barriers to a world in prosperous motion." (92)

In
the United States, passport controls and immigration measures took
a meandering course. Travel within the continental U.S. was, of
course, free and unfettered. The somewhat surprising absence of
the Federal Colossus at this time made itself felt even in the formal
control of movement. Early passports were issued by individual states
and even municipalities. (95) In 1856, Congress asserted an exclusive
right to issue passports by legislative fiat. The American Civil
War period receives only a few passing words, but I suspect that
a close examination of the travel restrictions planned and informally
imposed during the bloody conflict, especially on independent journalists
and other such troubling vagabonds and subversives, would have led
to a mound of amusing, disconcerting, and damning discoveries. The
year 1882 marked a dual achievement for in that year European immigration
into the U.S. simultaneously reached its peak and the United States
passed the Immigration Act of 1882 which rigorously and piously
excluded entry to convicts, lunatics, and idiots as well as the
nefarious poor destined for the welfare rolls. (96, 97) How many
enterprising convicts, lunatics, idiots and paupers attempted to
enter the U.S. is not related.

The
twentieth century was a passport chamber of horrors. In Britain
the passport was resurrected in 1905 to counter "the threat
of a large-scale influx of East European Jews." (112) The Aliens
Restriction Act of 1914 gave the government additional power to
exclude aliens. (112) During World War I, France and Germany both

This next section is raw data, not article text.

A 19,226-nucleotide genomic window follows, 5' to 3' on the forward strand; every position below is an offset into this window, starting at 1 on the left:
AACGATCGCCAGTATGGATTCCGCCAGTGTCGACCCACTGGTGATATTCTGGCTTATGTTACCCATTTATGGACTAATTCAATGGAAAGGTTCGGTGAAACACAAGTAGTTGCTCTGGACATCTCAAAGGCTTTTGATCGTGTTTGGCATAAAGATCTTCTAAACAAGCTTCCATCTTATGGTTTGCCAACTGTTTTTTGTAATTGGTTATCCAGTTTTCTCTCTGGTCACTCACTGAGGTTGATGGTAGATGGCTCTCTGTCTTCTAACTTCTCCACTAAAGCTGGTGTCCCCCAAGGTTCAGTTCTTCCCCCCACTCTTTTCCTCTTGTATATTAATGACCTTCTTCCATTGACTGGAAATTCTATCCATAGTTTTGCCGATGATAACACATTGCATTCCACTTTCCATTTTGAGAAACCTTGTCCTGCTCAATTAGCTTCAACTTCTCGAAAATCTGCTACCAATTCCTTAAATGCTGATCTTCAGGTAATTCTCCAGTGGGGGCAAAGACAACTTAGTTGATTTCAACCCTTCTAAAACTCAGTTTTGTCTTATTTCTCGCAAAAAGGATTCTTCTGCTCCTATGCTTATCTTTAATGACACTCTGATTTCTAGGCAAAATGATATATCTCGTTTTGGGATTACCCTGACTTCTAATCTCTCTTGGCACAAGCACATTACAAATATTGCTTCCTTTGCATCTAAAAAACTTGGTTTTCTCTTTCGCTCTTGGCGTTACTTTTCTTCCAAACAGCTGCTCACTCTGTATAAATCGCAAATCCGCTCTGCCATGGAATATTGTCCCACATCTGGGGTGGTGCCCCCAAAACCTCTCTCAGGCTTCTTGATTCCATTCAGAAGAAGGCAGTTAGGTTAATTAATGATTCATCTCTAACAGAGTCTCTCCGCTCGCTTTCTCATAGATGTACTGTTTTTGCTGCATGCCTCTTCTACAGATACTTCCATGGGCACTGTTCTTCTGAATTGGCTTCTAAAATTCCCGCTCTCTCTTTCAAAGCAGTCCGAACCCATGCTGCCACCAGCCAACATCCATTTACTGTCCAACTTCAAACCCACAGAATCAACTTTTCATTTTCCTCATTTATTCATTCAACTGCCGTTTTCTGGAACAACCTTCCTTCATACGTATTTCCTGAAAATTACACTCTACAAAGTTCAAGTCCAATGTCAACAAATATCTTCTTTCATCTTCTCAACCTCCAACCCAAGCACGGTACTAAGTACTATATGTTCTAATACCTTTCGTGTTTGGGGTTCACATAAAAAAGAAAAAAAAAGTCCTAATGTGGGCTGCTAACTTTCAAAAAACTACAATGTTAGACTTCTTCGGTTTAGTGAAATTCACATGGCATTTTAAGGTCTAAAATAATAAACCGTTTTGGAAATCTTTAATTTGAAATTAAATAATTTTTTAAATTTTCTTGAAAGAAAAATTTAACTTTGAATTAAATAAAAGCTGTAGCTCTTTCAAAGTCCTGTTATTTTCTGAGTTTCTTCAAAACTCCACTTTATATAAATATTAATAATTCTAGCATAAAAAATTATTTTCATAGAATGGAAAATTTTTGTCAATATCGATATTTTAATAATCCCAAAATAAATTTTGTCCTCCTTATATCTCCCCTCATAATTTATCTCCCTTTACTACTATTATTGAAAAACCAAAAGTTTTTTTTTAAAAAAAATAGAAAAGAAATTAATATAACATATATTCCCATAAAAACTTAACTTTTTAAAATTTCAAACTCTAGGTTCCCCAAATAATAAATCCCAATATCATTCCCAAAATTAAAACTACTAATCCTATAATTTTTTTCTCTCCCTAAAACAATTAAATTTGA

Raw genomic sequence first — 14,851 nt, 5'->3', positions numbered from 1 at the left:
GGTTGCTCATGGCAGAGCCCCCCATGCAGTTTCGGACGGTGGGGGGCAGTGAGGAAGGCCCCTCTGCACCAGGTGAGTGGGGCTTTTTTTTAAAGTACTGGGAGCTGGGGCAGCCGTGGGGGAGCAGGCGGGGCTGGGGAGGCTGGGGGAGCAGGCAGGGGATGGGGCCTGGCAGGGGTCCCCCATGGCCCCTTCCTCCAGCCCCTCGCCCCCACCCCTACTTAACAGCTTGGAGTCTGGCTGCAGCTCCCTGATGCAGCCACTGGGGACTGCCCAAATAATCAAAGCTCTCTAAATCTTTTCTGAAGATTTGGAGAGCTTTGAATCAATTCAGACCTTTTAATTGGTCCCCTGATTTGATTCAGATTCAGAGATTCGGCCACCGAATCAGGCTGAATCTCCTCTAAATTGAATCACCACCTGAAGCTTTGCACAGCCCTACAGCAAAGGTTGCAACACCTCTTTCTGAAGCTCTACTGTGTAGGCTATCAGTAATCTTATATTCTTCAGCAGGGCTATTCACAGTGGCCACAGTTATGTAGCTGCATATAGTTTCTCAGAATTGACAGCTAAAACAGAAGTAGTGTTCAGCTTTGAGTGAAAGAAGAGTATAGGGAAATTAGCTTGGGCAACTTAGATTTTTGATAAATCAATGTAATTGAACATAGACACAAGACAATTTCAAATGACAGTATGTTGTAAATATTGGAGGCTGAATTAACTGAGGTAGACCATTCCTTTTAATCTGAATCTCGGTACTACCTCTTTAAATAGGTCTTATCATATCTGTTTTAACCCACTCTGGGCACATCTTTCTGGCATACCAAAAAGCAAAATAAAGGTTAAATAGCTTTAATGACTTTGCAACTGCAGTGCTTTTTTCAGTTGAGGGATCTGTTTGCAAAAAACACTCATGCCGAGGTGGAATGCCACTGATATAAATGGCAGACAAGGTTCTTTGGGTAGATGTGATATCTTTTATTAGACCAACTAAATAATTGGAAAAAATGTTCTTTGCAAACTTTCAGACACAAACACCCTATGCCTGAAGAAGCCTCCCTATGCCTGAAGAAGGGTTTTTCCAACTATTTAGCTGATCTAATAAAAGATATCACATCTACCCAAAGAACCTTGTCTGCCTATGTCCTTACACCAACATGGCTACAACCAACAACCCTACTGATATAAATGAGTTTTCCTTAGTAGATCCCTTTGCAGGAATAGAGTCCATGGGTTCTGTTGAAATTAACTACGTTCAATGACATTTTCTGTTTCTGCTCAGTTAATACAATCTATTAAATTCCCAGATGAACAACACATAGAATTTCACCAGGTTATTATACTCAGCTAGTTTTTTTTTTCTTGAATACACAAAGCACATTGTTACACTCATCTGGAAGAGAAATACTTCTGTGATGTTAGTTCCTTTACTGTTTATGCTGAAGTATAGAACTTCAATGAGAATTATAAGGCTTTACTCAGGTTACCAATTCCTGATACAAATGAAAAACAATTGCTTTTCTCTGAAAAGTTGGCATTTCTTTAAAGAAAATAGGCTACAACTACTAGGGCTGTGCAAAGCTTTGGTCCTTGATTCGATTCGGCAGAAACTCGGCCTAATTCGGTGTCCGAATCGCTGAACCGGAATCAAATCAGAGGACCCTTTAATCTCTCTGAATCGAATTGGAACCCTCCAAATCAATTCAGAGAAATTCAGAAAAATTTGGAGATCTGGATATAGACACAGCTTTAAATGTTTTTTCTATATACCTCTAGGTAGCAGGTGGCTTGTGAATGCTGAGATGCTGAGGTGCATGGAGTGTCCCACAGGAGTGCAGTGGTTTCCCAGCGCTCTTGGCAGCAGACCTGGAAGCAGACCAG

reinstituted passport and visa controls. Italian legislation was
even more draconian. It actually revoked its stock of existing passports
to prevent the flight of reluctant conscripts. (114) The government
proved finely attuned to the non-serviam mood of its potential
soldiers. In the teeth of its precautions, about 290,000 Italians
faced courts martial in World War I, generally for desertion. (115-116)
The United States enacted restrictive legislation which prevented
Korean and further Chinese and Japanese immigration. And so it was
that the glorious war to end all war – the greater war's misery the
greater the pious cant of silver-tongued scoundrels – put an end to
the laissez-faire era in international travel and labor migration.
Horrors were about to begin.

The
postwar and interwar period was in some respects even worse. Some
1.7 million Russians, Germans, Poles, Rumanians, Balts, Lithuanians
and Letts exiled themselves or were driven out of the Soviet Union
during and after the civil war and the contrived famines of 1919–22.
(124) The Soviets took long-distance revenge and revoked the passports
of the impoverished Russian and other exiles. (124) Later, largely
through the efforts of Frijdtof Nansen, the exiles were given "Nansen
passports" which gave them an official identity but did not
confer citizenship. (127–128)

The
Soviets introduced that monstrous innovation, the internal passport.
Stalin's brutal collectivization policy (1928–1933) starved
the peasants who, motivated by hunger and despair, took part in
a massive population shift from the farms to the towns where, of
course, they were perceived in an even more unfavorable light than